Appeals court: Most Obamacare subsidies illegal

Appeals court: Most Obamacare subsidies illegal

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In a potentially crippling blow to Obamacare, a federal appeals court panel declared Tuesday that government subsidies worth billions of dollars that helped 4.7 million people buy insurance on are illegal.

The 2-1 ruling said such subsidies can be granted only to people who bought insurance in an Obamacare exchange run by an individual state or the District of Columbia-not on the federally run exchange

"Section 36B plainly makes subsidies available in the Exchanges established by states," wrote Senior Circuit Judge Raymond Randolph in his majority opinion, where he was joined by Judge Thomas Griffith.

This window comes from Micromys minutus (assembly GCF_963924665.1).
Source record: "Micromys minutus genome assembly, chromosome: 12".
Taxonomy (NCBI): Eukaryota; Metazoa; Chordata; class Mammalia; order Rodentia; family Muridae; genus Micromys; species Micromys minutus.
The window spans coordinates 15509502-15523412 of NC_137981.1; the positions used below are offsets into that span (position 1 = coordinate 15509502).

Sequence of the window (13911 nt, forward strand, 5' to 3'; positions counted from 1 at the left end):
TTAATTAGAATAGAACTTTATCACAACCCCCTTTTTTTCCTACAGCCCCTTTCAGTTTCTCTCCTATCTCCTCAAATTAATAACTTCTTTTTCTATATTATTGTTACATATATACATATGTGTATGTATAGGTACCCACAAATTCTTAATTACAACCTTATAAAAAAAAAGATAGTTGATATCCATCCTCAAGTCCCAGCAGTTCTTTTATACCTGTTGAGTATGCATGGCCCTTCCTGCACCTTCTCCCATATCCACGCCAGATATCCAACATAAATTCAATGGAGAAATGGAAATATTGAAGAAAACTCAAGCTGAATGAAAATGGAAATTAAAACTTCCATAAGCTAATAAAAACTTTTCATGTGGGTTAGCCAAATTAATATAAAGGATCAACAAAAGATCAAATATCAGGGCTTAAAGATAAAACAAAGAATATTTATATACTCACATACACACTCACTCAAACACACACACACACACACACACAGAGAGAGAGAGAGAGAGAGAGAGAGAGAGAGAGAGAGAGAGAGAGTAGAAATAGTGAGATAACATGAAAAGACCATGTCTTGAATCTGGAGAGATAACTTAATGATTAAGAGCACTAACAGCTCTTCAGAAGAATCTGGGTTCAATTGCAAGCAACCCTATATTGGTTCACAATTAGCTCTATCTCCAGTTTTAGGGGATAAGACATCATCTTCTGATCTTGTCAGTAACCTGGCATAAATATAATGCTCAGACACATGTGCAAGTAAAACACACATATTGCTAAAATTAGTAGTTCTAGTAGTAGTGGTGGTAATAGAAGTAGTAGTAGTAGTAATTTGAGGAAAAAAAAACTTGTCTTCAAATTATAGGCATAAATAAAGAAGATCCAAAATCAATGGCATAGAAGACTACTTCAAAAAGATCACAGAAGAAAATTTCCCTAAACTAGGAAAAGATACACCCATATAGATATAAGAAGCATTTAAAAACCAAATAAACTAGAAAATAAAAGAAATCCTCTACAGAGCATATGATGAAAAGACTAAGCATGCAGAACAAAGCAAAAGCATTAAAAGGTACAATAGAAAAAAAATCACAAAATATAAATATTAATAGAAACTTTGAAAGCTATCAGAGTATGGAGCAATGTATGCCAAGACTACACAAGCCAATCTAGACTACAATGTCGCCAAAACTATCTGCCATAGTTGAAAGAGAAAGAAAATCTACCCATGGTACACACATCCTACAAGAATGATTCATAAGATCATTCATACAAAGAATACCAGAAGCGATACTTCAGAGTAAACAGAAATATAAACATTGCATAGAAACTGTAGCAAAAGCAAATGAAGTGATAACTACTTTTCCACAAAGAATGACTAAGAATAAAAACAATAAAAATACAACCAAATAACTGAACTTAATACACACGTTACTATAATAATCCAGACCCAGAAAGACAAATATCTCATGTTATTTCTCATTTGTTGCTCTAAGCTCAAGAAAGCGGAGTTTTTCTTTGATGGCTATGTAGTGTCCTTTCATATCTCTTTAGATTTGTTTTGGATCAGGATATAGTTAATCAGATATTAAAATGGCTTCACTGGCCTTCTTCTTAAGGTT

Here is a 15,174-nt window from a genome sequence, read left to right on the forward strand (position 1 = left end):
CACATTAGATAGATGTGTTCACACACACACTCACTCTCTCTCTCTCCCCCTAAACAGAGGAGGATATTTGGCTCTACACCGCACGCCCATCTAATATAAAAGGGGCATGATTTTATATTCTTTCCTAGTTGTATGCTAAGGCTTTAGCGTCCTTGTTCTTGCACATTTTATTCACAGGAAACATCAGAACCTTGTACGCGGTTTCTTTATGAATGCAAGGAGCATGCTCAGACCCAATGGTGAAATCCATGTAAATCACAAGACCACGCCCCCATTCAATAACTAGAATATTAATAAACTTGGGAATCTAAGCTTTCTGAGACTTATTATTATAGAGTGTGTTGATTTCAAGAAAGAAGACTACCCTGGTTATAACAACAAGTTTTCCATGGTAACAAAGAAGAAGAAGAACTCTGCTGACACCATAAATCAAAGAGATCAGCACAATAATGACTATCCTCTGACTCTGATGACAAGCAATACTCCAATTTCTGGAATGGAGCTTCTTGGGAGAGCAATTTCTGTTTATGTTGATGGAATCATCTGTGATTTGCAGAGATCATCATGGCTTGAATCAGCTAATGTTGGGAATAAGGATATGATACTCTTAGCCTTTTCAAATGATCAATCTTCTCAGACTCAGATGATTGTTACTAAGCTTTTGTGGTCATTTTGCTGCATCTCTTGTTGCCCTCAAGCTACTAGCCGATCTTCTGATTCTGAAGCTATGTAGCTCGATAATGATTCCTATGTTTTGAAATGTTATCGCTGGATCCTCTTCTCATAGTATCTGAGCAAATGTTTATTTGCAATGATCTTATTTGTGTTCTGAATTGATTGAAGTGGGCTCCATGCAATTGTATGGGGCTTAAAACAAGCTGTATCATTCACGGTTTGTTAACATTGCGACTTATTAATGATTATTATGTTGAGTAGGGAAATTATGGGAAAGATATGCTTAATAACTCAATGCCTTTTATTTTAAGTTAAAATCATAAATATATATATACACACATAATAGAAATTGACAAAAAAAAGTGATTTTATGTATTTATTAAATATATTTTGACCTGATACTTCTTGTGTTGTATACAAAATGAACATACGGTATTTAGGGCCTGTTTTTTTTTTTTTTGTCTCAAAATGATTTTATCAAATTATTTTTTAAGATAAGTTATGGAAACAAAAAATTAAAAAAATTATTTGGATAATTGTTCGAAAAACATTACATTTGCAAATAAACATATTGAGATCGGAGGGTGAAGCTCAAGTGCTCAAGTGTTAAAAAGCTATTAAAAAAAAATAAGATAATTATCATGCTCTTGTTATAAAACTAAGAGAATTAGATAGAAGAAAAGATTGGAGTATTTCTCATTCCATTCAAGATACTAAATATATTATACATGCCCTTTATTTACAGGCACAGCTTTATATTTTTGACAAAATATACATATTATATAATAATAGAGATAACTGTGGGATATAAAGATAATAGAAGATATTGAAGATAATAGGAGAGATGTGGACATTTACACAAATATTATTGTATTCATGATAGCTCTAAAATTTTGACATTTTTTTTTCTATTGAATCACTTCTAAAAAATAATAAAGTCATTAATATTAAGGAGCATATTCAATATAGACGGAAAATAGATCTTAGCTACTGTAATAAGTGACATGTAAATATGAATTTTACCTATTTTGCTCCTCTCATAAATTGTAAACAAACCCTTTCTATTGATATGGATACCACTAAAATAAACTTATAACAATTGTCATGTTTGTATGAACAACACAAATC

"We reach this conclusion, frankly, with reluctance. At least until states that wish to can set up their own Exchanges, our ruling will likely have significant consequences both for millions of individuals receiving tax credits through federal Exchanges and for health insurance markets more broadly."

In his dissent, Judge Harry Edwards, who called the case a "not-so-veiled attempt to gut" Obamacare, wrote that the judgment of the majority "portends disastrous consequences."

Indeed, the 72-page decision threatens to unleash a cascade of effects that could seriously compromise Obamacare's goals of compelling people to get health insurance, and helping them afford it.

However, the ruling does, and will not ultimately affect the taxpayer-fund subsidies the federal government issued to 2 million or so people through the 15 exchanges run by individual states and the District of Columbia,